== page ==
The Torch explores gender and religion in the Jewish community. Named for Deborah the Prophetess, "the woman of torches," the blog highlights the passion and fiery leadership of Jewish feminists, while evoking the powerful image of feminists "passing the torch" to a new generation. Disclaimer: All posts are contributed by third party authors. JOFA does not assume responsibility for the facts and opinions presented in them.
There is a particular photograph that adorns the imagination of every engaged couple; it is of a young girl, age five, maybe six, dressed in the stunning garb of a would-be bride. Beside her sits her male counterpart, gazing into oblivion, the antithesis of interest. Indeed, this image evokes stereotypes of the young girl, particularly obsessed with her future wedding day, and the boy who cannot be bothered.
Like so many stereotypes, this notion contains a parcel of truth, and indeed aptly portrays the emotions of many couples. Yet again, like so many stereotypes, it is overly simplistic and hyper generalized. Though I have no memories of daydreaming about my wedding day as a child, as I grew older and began regularly attending the weddings of friends and family, I could not help but imagine the day that I would be the one under the chuppah, wedding canopy. I dreamt of the perfect tisch, an endless chorus of songs. I dreamt of the bedeken, being marched in to see my bride, who would be flanked on either side by our mothers. I dreamt of the ceremony, my bride circling me, and me stomping on the glass. I dreamt of the perfect reception, dancing, eating, and ending with gorgeous bentching, Grace after Meals.
When I met Marti, I knew that she would be the one. She would be the one who waited for me as I was marched into the bedeken. She would be the one who circled me and whose hand I would grab after breaking the glass. She would be the one with whom I danced, and she would be the one with whom I would build my home. Even as I write this, I feel overjoyed remembering that excitement.
As our dreaming morphed to planning, some of the excitement morphed into anxiety. We both realized how much of the wedding was tightly gendered. Though my bride-to-be shared my dream of a very traditional wedding, we also wanted to imagine ways of increasing all peoples’ involvement, regardless of gender. We wanted to include more of our female friends, and we wanted the ceremony to reflect our mutual commitment.
As we began planning, it became clear that many innovations which had been proposed to us were not feasible at our wedding. We were not inspired by certain halakhic innovations (for example, permitting women witnesses), and others felt overly intrusive or disruptive of our ceremony (while we love Rabbi Dov Linzer’s two-ring ceremony, we did not want to sign the ketubah under the chuppah).
Ultimately, we made a list of particular needs that we had, and researched potential solutions. We wanted the women to feel involved during the tisch, we wanted the bedeken to be a moment where we each covered the other, and we wanted female participation under the chuppah. To our amazement, we were able to find several solutions that allowed us to retain the feeling of the wholly traditional ceremony we had always envisioned, while incorporating more involvement of women than we had initially envisioned. Below are some ideas that we decided to incorporate:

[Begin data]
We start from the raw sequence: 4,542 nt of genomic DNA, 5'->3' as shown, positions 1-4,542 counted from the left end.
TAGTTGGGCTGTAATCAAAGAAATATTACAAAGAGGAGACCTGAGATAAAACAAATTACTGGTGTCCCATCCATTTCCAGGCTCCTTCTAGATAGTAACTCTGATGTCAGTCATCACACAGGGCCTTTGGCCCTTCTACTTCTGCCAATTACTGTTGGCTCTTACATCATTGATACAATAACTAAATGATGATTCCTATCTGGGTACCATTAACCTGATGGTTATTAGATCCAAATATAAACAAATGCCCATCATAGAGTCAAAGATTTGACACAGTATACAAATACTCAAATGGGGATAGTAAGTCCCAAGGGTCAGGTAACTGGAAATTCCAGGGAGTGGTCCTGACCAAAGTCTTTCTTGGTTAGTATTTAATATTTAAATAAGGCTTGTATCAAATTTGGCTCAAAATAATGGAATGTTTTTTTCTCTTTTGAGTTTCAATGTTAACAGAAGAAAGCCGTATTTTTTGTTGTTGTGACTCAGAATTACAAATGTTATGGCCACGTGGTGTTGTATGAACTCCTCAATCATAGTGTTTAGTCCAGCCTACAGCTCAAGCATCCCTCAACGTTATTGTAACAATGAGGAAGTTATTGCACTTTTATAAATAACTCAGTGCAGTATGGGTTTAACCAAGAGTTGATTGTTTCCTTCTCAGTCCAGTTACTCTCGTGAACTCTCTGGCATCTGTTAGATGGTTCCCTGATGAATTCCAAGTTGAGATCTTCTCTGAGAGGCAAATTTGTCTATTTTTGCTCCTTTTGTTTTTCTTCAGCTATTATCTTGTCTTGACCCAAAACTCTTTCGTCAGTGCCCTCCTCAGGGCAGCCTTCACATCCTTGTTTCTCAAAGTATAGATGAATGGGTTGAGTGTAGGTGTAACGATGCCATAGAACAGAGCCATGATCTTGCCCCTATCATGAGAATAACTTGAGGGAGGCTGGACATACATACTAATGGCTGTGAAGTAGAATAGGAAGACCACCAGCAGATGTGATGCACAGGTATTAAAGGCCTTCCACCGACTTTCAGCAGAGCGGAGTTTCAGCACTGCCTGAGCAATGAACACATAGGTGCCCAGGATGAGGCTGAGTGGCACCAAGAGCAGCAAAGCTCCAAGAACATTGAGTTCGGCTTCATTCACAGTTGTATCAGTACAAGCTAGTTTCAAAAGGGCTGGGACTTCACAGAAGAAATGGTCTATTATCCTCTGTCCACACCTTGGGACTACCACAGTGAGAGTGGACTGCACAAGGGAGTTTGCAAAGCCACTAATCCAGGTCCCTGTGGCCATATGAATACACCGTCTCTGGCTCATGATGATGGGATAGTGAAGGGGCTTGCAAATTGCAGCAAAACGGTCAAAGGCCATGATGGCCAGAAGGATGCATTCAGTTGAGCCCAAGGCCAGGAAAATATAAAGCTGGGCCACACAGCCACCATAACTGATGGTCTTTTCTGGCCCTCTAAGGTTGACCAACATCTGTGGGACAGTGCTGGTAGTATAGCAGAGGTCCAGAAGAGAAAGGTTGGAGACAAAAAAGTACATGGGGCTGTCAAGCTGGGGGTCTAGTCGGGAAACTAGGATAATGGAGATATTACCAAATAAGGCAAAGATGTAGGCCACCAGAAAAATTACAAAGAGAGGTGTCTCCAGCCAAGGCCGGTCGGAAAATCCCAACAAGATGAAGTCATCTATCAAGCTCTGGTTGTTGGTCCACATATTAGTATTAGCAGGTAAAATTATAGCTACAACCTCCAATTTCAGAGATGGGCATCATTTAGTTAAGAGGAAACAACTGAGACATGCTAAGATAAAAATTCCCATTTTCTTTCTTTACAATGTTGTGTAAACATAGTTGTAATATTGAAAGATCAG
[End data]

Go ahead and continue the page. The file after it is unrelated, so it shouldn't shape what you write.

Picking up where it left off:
As I sang with my friends during the groom’s tisch, a similar production took place just down the hall. Marti will had a bride’s tisch, with friends and family singing away. As I was marched in, on my brothers’ shoulders, for the bedeken I covered Marti’s face, and she too covered me. She replaced my regular kippah, with a new kippah that she made for me. As I kneeled in front of her, it was one of the holiest moments of my life.
After I was carried away from the bedeken, as our friends filed into the wedding hall, Marti and I met briefly with our rabbis and our families in order to watch as the witnesses signed our ketubah. It seemed bizarre that one of the three staples of marriage, shtar, the signing of the marriage contract, would occur in the absence of the bride. So, instead, we met in the room where my tisch had taken place, and in a small, intimate, setting we signed our wedding document.
Finally, we had several female friends who we wanted to honor. They signed our halakhic prenuptial agreement, and other secular documents, but we also wanted something for them to do under the chuppah; something of uniquely Jewish significance. My chevruta, study partner from Yeshiva, introduced me to the eighth sheva berakha, marriage blessing, of Rav Amram Gaon. Though there is no shem umalchus (the traditional defining aspects of a blessing) it is a persuasive and gorgeous prayer. Our good friend, Rabbi Rachel Silverman, recited it for us under the chuppah.
We sought a solution that would increase involvement of all of our guests (indeed, we also looked for ways of including our nonobservant and non-Jewish friends). There is a traditional greeting that we should be “zocheh livnot bayit neeman b’yisrael, we should merit to build a faithful home amongst Israel.” While we knew the wedding would focus on our building of a “bayit neeman, a faithful house,” we did not want to lose sight of the yisrael, that is, all of Israel. Like the chuppah above us, we pray to build a home in the image of Avraham Avinu, without walls, and open to all. Many of these ideas and innovations helped make our wedding day the holiest day of our life.